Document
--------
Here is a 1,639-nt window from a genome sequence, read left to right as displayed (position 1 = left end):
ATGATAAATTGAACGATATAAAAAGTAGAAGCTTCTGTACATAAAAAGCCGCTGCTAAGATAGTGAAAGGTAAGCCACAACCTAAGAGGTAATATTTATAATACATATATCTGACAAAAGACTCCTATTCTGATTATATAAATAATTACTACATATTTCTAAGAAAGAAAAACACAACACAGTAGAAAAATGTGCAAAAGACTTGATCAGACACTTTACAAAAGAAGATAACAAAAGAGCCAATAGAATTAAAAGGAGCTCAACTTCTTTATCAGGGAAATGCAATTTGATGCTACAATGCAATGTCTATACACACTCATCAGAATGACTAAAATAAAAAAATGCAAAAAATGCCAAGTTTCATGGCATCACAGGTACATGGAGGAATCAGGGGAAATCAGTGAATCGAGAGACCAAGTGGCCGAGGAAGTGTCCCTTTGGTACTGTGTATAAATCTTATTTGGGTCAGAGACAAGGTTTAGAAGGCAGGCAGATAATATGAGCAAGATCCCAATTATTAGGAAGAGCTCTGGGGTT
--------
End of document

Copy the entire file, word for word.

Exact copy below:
Here is a 1,639-nt window from a genome sequence, read left to right as displayed (position 1 = left end):
ATGATAAATTGAACGATATAAAAAGTAGAAGCTTCTGTACATAAAAAGCCGCTGCTAAGATAGTGAAAGGTAAGCCACAACCTAAGAGGTAATATTTATAATACATATATCTGACAAAAGACTCCTATTCTGATTATATAAATAATTACTACATATTTCTAAGAAAGAAAAACACAACACAGTAGAAAAATGTGCAAAAGACTTGATCAGACACTTTACAAAAGAAGATAACAAAAGAGCCAATAGAATTAAAAGGAGCTCAACTTCTTTATCAGGGAAATGCAATTTGATGCTACAATGCAATGTCTATACACACTCATCAGAATGACTAAAATAAAAAAATGCAAAAAATGCCAAGTTTCATGGCATCACAGGTACATGGAGGAATCAGGGGAAATCAGTGAATCGAGAGACCAAGTGGCCGAGGAAGTGTCCCTTTGGTACTGTGTATAAATCTTATTTGGGTCAGAGACAAGGTTTAGAAGGCAGGCAGATAATATGAGCAAGATCCCAATTATTAGGAAGAGCTCTGGGGTT